For years I was convinced that the success of the genre had a lot to do with a wave of Spanish-language music hits that came with each decade. But that night in Shanghai, I understood the true power of the genre and reggaeton artists who have made everyone dance genuinely, as other Latin artists did, but this time without it necessarily being a seasonal phenomenon.
The next day I answered a pending message and started a genuine search for the big names of reggaeton. Born in Puerto Rico and friend of the most important exponents of the genre, Residente told me that when he included a reggaeton beat in “Atrévete-te-te,” this was a breaking point in his career and the history of urban music. Dance hall as a harmonic and rhythmic base began its dominance in global music.
It’s the first week of February and Ozuna is ready to release his new video: “100 preguntas,” a beautiful song dedicated to Puerto Rico, where it shows the power of his voice and a different proposal in his catalog. “I’m not feeling well, baby, if it’s not with you.” The pandemic is just arriving in the Americas and his team continues to confirm the details of his U.S. tour. We talk on the phone again and I can tell he’s relaxed. Ozuna is a mature artist. A family man and an artist who understands the relevance of this interview. He takes his time to answer each question, has no contradictions, but looks for the precise words for each answer. His tone is warm and his voice is full of confidence in every comment. He is an artist who has no insecurities and is convinced, beyond labels and bling bling, that reggaeton is a global power. In Ozuna, the reggaeton genre found its perfect artistic representation that navigates between pop and classical rhythms such as dembow and dance hall. Last year, he set three Guinness Records for being the Latin artist who has been on the official charts of the music industry for the longest time and another one because in 2019 he was the most-watched artist on YouTube.
For many years reggaeton was stigmatised, rightly so, by its strong misogynistic content. But intentionally, in recent years, a sector of Latin American feminism turned it around and appropriated it in a particular way. Consciously departing from any gender discussion, since his beginnings, Ozuna was respectful of the female figure in his music and preferred to focus on lyrical and melodic romanticism. “I don’t agree with that thing of tarnishing or talking bad about women, you know? In fact, in the most successful songs I’ve ever had, women were the centre of my inspiration,” he says.
The Puerto Rican, who faced the pandemic like many other artists from a creative angle, faced his fears to develop songs that are on another creative level and a step beyond his own records. “I learned along the way and I’m at my best creative moment. We’ve learned, we’ve experienced. I’m already going straight to what I really want to do,” he says. “This album was easier for me because it was a matter of applying everything I’ve learned. It was identifying the mistakes made on previous albums, and not falling back on the same thing.” The free time left by the pandemic on Ozuna’s schedule gave him the chance to sit down and think about what he really wanted to do. “When I called Doja Cat and Sia it was really fast. Also with Daddy Yankee, everything took no more than 24 hours.” The album was recorded at La Base, Wisin’s Studio in Cayey. “I feel it was a very organic thing, something God wanted to happen like this.”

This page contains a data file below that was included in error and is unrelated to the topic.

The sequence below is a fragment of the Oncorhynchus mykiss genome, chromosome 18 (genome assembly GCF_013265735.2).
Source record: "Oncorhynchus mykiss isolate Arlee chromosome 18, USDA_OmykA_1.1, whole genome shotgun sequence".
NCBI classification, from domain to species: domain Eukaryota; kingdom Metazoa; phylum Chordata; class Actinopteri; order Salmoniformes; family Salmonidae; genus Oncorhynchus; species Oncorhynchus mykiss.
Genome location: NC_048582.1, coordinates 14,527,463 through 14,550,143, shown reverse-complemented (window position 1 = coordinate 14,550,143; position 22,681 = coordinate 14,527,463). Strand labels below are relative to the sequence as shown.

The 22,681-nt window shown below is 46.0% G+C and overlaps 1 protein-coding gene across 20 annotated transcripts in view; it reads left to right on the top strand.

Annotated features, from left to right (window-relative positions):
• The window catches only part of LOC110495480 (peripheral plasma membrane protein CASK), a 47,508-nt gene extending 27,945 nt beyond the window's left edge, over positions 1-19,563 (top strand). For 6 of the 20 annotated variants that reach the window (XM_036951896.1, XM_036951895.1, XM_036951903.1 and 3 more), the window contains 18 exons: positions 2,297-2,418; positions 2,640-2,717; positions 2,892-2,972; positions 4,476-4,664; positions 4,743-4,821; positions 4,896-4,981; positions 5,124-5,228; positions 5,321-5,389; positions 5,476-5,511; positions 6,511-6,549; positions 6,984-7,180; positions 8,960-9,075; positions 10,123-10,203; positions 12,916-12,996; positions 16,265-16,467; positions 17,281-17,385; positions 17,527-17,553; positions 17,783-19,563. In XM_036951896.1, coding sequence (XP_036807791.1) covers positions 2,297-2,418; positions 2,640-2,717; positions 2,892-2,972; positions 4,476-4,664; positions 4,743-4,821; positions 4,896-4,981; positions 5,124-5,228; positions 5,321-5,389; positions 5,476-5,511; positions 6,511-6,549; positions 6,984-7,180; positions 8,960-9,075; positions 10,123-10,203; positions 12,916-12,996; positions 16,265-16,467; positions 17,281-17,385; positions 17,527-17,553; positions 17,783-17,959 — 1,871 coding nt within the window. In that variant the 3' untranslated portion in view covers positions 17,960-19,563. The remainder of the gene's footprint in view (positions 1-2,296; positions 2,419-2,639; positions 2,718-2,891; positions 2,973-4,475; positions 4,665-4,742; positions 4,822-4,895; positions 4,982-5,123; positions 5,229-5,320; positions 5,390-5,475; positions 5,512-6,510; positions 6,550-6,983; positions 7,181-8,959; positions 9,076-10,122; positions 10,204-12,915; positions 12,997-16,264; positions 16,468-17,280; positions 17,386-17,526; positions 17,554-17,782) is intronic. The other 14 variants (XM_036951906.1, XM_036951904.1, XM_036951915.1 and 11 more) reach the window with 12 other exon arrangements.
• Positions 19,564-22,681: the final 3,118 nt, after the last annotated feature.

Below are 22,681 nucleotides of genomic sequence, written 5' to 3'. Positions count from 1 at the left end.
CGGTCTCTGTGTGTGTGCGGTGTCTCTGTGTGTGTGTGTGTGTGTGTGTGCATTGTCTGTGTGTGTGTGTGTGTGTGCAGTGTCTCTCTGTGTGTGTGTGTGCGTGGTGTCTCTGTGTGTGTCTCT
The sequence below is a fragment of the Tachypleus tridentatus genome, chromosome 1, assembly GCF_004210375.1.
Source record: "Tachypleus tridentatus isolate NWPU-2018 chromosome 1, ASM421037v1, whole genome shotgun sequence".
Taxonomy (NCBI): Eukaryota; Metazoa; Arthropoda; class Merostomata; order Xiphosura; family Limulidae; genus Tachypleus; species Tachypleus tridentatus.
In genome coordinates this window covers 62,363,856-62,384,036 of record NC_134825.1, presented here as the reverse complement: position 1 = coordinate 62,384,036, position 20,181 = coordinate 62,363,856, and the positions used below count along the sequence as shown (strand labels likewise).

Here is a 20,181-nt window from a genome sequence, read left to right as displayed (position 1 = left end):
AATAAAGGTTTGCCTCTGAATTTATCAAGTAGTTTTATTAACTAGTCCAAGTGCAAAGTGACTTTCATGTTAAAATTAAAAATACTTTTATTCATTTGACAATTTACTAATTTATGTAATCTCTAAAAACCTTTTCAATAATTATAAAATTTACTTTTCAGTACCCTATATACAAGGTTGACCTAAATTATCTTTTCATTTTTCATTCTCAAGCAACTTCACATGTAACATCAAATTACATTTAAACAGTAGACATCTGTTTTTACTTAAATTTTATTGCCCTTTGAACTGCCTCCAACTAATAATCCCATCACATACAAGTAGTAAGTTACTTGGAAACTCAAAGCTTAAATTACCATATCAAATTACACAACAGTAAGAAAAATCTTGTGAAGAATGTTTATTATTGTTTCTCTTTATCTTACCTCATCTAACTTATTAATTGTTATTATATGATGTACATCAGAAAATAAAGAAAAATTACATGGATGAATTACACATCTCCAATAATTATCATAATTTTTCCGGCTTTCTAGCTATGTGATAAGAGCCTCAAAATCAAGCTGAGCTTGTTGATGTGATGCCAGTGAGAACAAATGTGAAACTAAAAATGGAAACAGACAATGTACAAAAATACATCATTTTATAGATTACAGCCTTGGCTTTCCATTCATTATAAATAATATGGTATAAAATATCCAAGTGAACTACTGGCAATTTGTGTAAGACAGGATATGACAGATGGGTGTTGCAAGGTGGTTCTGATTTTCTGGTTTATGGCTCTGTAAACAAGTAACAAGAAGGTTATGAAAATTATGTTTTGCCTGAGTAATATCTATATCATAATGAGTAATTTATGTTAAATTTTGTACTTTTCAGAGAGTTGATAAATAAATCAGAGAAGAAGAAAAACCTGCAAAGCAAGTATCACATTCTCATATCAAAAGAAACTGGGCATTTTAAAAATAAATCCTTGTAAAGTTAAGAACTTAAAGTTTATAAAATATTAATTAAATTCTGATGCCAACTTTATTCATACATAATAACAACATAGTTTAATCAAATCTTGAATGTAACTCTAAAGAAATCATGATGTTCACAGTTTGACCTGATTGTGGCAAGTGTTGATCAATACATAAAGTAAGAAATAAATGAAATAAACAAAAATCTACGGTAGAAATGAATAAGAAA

ENOC is an album that rescues the classic style of reggaeton, with piano melodies, guitar arrangements and also, multiple collaborations that also transcend the language barrier, as is the case in “Del mar”. A beach song featuring Sia and Doja Cat. Ozuna, without skimping, presents a master album that navigates throughout Caribbean rhythms: dembow, dance hall, soca, reggaeton, trap, and hip hop.
“Enemigos ocultos” is a gangsta rap of almost eight minutes featuring Arcángel and Wisin, among others, which immediately evokes one of Wu-Tang Clan or La Coka Nostra classic songs. It’s a statement of principles of what Puerto Rican artists are in the genre. There’s no place for artists who don’t live up to the verse. “I’ve defeated them in all rounds! You’re not rude, all you are is a boy scout!” Wisin says in one of the most squabbling interventions of recent years in reggaeton. “I bought a plane because I wanted to fly,” Ozuna says, unloading all ammunition from a machine gun in Puerto Rican verse.
“No se da cuenta” is a dembow in which Daddy Yankee leads a melodic chorus. A hit ready for the clubs. “Un Get” is a slow soca atmosphere, another song for the Caribbean summer. “El reggaetón” is a classic theme reminiscent of the 1990s scene, with a dry snare drum and unaltered bass drum. “El oso del dinero” is an American trap. “They all came together to stop me,” Ozuna says, showing his most rapper side on the album. He doesn’t lack words in a concise, belligerent verse. In “Duele querer” the singer goes back to the piano and the romantic ballad.